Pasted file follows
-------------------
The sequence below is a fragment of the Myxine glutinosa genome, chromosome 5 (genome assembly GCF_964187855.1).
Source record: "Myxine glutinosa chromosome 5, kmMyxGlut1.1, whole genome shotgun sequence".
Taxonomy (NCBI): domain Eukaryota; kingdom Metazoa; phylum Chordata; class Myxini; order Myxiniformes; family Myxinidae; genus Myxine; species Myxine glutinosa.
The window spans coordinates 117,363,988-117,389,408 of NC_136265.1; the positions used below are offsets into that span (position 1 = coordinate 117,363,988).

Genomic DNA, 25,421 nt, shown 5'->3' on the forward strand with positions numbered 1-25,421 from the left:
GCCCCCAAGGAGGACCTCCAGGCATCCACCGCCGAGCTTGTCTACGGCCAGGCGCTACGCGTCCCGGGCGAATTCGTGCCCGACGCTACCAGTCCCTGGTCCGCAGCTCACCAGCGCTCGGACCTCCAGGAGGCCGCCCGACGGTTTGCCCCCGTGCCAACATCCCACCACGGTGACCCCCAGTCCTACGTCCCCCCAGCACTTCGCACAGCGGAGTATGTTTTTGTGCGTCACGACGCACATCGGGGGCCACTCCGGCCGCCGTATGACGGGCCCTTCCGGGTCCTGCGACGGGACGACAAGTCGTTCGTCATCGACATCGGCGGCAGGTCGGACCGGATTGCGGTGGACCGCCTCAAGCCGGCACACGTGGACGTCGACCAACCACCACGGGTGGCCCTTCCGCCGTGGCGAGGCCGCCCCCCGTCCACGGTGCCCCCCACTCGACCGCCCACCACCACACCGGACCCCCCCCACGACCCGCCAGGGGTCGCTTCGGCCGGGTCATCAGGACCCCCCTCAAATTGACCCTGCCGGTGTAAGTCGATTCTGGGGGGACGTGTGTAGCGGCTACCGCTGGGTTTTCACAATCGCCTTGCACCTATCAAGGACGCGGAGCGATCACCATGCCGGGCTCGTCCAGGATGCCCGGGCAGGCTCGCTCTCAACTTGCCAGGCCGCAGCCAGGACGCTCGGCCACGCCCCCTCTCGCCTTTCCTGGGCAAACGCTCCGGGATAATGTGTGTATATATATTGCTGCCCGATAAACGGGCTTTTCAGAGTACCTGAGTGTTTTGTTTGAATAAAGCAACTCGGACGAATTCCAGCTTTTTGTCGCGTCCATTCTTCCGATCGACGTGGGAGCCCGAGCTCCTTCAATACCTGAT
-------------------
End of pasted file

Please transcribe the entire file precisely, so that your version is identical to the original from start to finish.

The sequence below is a fragment of the Myxine glutinosa genome, chromosome 5 (genome assembly GCF_964187855.1).
Source record: "Myxine glutinosa chromosome 5, kmMyxGlut1.1, whole genome shotgun sequence".
Taxonomy (NCBI): domain Eukaryota; kingdom Metazoa; phylum Chordata; class Myxini; order Myxiniformes; family Myxinidae; genus Myxine; species Myxine glutinosa.
The window spans coordinates 117,363,988-117,389,408 of NC_136265.1; the positions used below are offsets into that span (position 1 = coordinate 117,363,988).

Genomic DNA, 25,421 nt, shown 5'->3' on the forward strand with positions numbered 1-25,421 from the left:
GCCCCCAAGGAGGACCTCCAGGCATCCACCGCCGAGCTTGTCTACGGCCAGGCGCTACGCGTCCCGGGCGAATTCGTGCCCGACGCTACCAGTCCCTGGTCCGCAGCTCACCAGCGCTCGGACCTCCAGGAGGCCGCCCGACGGTTTGCCCCCGTGCCAACATCCCACCACGGTGACCCCCAGTCCTACGTCCCCCCAGCACTTCGCACAGCGGAGTATGTTTTTGTGCGTCACGACGCACATCGGGGGCCACTCCGGCCGCCGTATGACGGGCCCTTCCGGGTCCTGCGACGGGACGACAAGTCGTTCGTCATCGACATCGGCGGCAGGTCGGACCGGATTGCGGTGGACCGCCTCAAGCCGGCACACGTGGACGTCGACCAACCACCACGGGTGGCCCTTCCGCCGTGGCGAGGCCGCCCCCCGTCCACGGTGCCCCCCACTCGACCGCCCACCACCACACCGGACCCCCCCCACGACCCGCCAGGGGTCGCTTCGGCCGGGTCATCAGGACCCCCCTCAAATTGACCCTGCCGGTGTAAGTCGATTCTGGGGGGACGTGTGTAGCGGCTACCGCTGGGTTTTCACAATCGCCTTGCACCTATCAAGGACGCGGAGCGATCACCATGCCGGGCTCGTCCAGGATGCCCGGGCAGGCTCGCTCTCAACTTGCCAGGCCGCAGCCAGGACGCTCGGCCACGCCCCCTCTCGCCTTTCCTGGGCAAACGCTCCGGGATAATGTGTGTATATATATTGCTGCCCGATAAACGGGCTTTTCAGAGTACCTGAGTGTTTTGTTTGAATAAAGCAACTCGGACGAATTCCAGCTTTTTGTCGCGTCCATTCTTCCGATCGACGTGGGAGCCCGAGCTCCTTCAATACCTGAT